Revive For-Profit Higher Education

Competition Boosts Choices and Opportunities
By guest author Richard Vedder
December 21, 2018

The Obama Administration intensely disliked for-profit higher education. Political appointees in the U.S. Department of Education (Robert Shireman particularly stands out) as well as Democrats in Congress (e.g., former Senator Tom Harkin, current Senator Dick Durbin) constantly attacked the sector. Most of them probably thought that businesses should not make profits from education, which they consider primarily a public good appropriately only provided by nonprofit schools. All sorts of regulations were imposed: state certification requirements (forcing online companies to get state bureaucratic approval in every state in which they operated), gainful employment rules, etc. These restrictions were ostensibly designed to protect student consumers from fraud, but since in most cases they did not apply to public not-for-profit institutions, they were highly discriminatory—clearly an attempt to stamp out the schools. The effects of this are still being felt, as evidenced by the recent decision by the Education Corporation of America to close dozens of campuses with thousands of students. To be sure, there were a number of “bad apples” engaging in deceptive practices, although a non-discriminatory policy would have closed down some public institutions as well with very poor academic and employment outcomes.

I thought the unfortunately largely successful regulatory attack was a mistake for four reasons. First, markets impose disciplines on all institutions charging a price for their services, including schools. In the case of the for-profits, however, that discipline is far greater, because tuition fees are virtually the only source of revenues, unlike nonprofit institutions dependent on government subsidies, endowment income or private gifts. At for-profits, satisfying the customer is critical to survival, and hence teaching is Job One—more so than at other institutions also promoting research, saving the earth (“sustainability”), achieving progressive objectives (“diversity”), providing entertainment (e.g., football), etc.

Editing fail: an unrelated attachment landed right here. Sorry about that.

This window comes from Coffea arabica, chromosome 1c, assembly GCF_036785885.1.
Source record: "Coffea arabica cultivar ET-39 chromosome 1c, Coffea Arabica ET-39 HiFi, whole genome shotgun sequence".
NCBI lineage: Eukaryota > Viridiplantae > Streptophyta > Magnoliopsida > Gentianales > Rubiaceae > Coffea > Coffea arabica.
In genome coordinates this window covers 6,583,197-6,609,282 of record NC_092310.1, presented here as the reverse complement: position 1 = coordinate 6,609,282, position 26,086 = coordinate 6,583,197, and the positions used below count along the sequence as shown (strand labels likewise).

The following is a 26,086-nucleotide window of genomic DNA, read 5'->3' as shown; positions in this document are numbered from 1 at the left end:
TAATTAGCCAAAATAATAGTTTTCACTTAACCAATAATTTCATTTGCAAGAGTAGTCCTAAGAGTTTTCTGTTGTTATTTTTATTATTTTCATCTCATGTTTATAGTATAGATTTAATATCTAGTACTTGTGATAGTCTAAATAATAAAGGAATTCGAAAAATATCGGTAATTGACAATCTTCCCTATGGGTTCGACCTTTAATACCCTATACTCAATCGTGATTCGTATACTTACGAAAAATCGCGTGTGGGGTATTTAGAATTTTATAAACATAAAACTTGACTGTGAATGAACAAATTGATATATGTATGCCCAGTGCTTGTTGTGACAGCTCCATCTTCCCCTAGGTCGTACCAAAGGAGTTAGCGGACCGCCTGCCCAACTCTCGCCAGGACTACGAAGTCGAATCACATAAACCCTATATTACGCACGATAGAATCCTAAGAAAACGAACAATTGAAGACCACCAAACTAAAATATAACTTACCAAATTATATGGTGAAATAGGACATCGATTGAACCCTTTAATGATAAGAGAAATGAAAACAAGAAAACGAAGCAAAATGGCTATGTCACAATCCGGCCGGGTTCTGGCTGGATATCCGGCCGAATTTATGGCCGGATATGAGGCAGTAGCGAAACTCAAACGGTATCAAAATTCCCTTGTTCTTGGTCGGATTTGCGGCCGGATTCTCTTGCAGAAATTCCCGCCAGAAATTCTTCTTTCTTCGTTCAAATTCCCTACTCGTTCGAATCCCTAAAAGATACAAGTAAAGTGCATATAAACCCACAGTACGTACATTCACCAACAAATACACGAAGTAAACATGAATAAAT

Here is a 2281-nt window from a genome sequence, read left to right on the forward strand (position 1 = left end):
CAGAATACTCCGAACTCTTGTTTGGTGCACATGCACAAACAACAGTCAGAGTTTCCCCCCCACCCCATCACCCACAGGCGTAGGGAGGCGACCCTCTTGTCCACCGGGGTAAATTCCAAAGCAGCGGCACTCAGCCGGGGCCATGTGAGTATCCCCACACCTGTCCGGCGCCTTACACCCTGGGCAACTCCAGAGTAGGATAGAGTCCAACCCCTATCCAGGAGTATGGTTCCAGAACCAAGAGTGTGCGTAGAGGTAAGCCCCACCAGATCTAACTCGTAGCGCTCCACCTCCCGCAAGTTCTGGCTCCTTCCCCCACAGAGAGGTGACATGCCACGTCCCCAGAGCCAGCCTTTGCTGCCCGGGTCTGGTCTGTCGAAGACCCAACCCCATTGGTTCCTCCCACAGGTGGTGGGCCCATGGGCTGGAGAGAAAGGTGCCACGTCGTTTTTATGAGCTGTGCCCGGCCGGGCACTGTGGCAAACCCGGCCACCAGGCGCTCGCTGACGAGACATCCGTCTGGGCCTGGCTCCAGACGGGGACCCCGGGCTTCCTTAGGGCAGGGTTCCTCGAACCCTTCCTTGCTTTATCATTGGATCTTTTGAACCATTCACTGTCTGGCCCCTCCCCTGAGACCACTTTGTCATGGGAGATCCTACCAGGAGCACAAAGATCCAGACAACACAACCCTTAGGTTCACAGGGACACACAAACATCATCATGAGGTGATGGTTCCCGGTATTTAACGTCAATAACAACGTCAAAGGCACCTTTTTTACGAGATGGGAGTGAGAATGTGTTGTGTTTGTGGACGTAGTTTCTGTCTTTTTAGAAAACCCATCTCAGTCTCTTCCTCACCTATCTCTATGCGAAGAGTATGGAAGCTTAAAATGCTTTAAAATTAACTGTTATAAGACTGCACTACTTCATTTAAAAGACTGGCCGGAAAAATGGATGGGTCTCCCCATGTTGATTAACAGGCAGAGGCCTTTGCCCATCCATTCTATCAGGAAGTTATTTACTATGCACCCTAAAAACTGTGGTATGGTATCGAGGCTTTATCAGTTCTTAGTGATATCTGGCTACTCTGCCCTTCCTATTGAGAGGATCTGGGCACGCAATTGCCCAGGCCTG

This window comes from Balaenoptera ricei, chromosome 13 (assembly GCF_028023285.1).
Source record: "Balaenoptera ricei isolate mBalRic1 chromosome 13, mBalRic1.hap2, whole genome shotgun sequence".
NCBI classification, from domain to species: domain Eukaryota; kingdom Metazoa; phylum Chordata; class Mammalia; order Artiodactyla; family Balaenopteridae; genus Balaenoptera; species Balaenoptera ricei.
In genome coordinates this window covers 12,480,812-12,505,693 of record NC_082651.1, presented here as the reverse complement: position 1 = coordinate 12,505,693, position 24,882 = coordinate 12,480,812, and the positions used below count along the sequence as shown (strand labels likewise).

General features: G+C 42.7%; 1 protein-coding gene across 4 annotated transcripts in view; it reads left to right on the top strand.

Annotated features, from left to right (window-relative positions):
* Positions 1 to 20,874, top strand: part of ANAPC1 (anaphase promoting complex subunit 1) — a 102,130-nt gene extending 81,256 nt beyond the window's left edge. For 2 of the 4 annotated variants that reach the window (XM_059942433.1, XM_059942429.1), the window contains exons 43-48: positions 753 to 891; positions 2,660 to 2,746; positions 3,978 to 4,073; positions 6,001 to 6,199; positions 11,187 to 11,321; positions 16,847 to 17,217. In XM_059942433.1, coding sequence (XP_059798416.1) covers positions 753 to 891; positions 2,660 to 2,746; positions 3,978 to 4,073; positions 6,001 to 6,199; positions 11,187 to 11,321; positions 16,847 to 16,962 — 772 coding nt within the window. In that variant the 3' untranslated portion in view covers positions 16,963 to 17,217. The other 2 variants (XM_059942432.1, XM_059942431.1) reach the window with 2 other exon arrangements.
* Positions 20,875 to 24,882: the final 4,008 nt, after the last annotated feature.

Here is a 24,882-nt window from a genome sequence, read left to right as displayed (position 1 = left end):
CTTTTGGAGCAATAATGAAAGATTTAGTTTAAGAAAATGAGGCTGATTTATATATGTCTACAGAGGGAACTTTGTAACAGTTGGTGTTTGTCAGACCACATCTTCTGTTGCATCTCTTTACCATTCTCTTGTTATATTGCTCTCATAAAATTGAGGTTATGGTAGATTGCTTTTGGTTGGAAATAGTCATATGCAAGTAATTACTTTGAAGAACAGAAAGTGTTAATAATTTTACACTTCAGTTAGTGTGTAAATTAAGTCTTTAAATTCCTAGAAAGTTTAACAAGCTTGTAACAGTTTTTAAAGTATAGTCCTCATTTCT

Second, that market discipline makes colleges more efficient. Resources are more intensely used. Most proprietary institutions rent pleasant but highly functional space with good parking on the outskirts of town or operate on-line—having no real campus. Instructors each teach several sections of needed core courses, not one or two sections of classes covering obscure tangential topics that the instructor favors.

Third, while traditional higher education talks about serving low-income persons, racial minorities and first-generation college students, the for-profits do it—without hiring an army of diversity coordinators to demonstrate institutional support for equal educational opportunity. Critics of proprietary education bash the schools for poor performance, a phenomenon largely a consequence of accepting large numbers of at-risk students. The elite private schools that heavily influence the culture of most American universities want it both ways—they want to sound like they love the poor and minorities, but they also want high academic standards, first-rate students and the like. These goals sometimes conflict, particularly given the abysmal circumstances at home and school facing many poor inner city kids prior to college.

Fourth, the proprietary schools emphasize preparing students for specific vocational objectives. Many are two-year or even nondegree schools offering certificates denoting competency in some needed vocation, such as welding, plumbing, or driving eighteen-wheel trucks over long distances. We need truck drivers and welders just as we need engineers and accountants, and Americans have neglected public vocational education, viewing it as second-rate, inferior training. The for-profit schools include many “career colleges” that often train students with limited interest or skills in traditional book-based learning who are capable of learning other very useful skills in a short period for less money than traditional four-year bachelor’s degree-granting institutions cost.

A recent National Bureau of Economic Research study suggests that on average the for-profits do less well in terms of academic performance than traditional schools. There are variations, however, around that average. I recently spoke at a CEO summit of leaders of scores of these institutions, and generally was impressed with their diligence, intelligence and, as far as I could see, integrity. I would buy a used car from a randomly selected president of one of those schools as eagerly as I would from presidents of traditional not-for-profit institutions. American higher education benefits from competition and diversity of its schools. Let’s preserve that, welcoming a vibrant network of proprietary schools.

Republished from the Independent Institute. Originally published on Forbes.